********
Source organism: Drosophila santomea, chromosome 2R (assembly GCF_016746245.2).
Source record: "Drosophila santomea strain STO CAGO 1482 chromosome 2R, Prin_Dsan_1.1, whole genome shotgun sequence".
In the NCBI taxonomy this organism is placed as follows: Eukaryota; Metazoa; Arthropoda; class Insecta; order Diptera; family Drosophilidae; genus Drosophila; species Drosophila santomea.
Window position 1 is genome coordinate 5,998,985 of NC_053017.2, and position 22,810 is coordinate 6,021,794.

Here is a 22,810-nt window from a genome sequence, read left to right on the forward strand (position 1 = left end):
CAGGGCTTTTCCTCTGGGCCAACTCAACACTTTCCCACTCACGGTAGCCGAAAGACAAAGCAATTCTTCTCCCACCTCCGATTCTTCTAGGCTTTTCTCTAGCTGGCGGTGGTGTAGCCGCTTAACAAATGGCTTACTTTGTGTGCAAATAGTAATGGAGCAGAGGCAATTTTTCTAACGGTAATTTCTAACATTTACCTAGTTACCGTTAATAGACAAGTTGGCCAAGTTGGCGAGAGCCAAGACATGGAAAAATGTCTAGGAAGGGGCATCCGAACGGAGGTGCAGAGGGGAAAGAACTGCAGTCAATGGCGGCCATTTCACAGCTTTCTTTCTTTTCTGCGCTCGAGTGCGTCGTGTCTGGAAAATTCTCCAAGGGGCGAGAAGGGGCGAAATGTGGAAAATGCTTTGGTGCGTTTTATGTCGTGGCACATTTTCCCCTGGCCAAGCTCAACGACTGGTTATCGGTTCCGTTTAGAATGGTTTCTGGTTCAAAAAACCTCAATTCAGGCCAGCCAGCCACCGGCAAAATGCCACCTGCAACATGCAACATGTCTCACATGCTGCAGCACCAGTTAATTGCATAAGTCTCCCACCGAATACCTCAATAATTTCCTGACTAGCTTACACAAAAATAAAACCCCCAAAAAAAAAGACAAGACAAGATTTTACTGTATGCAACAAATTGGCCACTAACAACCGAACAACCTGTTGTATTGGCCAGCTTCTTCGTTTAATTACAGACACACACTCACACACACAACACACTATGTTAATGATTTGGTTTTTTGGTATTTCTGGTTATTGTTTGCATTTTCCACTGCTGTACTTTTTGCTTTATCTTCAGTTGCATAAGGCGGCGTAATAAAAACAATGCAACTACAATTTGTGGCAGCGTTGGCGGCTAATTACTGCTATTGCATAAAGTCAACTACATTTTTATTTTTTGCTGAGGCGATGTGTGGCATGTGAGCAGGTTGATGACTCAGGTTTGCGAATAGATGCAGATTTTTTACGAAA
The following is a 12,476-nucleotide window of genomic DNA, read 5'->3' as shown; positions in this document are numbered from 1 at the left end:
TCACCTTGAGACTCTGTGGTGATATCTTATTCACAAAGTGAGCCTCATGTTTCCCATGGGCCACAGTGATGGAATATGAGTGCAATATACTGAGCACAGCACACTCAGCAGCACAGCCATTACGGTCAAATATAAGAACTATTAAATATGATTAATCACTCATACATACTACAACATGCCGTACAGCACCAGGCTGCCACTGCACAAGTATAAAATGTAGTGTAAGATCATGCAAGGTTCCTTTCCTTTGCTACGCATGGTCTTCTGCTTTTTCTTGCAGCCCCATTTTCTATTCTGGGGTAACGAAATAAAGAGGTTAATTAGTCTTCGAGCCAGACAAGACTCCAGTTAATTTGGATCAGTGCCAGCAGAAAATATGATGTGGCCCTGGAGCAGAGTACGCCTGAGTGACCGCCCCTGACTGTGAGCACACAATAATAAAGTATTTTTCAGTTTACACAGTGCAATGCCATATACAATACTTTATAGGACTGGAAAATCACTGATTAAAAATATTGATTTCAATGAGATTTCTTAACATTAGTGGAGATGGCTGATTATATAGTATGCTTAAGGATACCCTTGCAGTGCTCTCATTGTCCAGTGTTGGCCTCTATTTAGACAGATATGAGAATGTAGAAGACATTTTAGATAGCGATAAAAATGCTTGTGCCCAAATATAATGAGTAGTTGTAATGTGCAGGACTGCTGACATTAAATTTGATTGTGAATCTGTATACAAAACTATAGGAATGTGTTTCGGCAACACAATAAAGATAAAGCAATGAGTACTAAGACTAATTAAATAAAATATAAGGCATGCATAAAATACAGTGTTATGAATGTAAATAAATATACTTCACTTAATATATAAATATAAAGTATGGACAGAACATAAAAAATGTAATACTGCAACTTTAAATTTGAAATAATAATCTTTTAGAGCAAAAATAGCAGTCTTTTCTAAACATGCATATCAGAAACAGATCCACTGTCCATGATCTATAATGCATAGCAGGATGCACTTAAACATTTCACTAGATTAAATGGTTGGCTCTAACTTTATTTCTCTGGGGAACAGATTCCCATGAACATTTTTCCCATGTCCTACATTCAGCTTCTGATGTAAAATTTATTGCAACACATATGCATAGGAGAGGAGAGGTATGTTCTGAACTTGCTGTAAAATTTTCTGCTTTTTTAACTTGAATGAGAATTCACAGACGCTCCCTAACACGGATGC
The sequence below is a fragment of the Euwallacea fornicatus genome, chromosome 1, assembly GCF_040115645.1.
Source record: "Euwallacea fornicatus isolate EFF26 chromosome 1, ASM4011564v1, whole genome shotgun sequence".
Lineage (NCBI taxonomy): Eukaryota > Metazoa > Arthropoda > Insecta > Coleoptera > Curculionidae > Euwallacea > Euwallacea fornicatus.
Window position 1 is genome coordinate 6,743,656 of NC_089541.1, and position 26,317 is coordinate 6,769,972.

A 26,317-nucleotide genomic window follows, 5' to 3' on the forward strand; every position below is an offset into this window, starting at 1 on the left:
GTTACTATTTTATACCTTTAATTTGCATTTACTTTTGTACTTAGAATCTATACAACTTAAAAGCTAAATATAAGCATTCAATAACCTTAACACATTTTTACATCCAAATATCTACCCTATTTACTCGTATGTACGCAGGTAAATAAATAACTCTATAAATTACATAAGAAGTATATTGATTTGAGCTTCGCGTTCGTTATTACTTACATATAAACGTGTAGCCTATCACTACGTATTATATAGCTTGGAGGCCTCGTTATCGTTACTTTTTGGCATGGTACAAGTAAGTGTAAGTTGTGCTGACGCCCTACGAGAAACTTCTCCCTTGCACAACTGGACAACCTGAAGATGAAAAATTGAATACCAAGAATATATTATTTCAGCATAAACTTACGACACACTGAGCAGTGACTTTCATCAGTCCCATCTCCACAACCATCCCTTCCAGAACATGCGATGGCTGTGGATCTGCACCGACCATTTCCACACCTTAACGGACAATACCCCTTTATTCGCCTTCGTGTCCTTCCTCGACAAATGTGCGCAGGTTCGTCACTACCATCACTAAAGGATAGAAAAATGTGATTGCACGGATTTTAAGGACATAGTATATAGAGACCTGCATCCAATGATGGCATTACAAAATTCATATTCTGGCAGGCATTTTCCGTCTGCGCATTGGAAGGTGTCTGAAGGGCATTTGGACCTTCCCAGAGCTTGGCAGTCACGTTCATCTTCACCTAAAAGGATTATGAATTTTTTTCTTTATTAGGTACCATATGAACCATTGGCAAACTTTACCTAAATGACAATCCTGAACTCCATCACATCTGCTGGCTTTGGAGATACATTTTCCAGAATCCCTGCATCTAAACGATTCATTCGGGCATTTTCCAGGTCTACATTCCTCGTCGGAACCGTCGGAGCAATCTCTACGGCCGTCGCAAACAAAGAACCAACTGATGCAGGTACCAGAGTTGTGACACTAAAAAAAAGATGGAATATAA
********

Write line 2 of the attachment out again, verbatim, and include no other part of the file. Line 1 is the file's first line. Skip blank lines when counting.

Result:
Source record: "Drosophila santomea strain STO CAGO 1482 chromosome 2R, Prin_Dsan_1.1, whole genome shotgun sequence".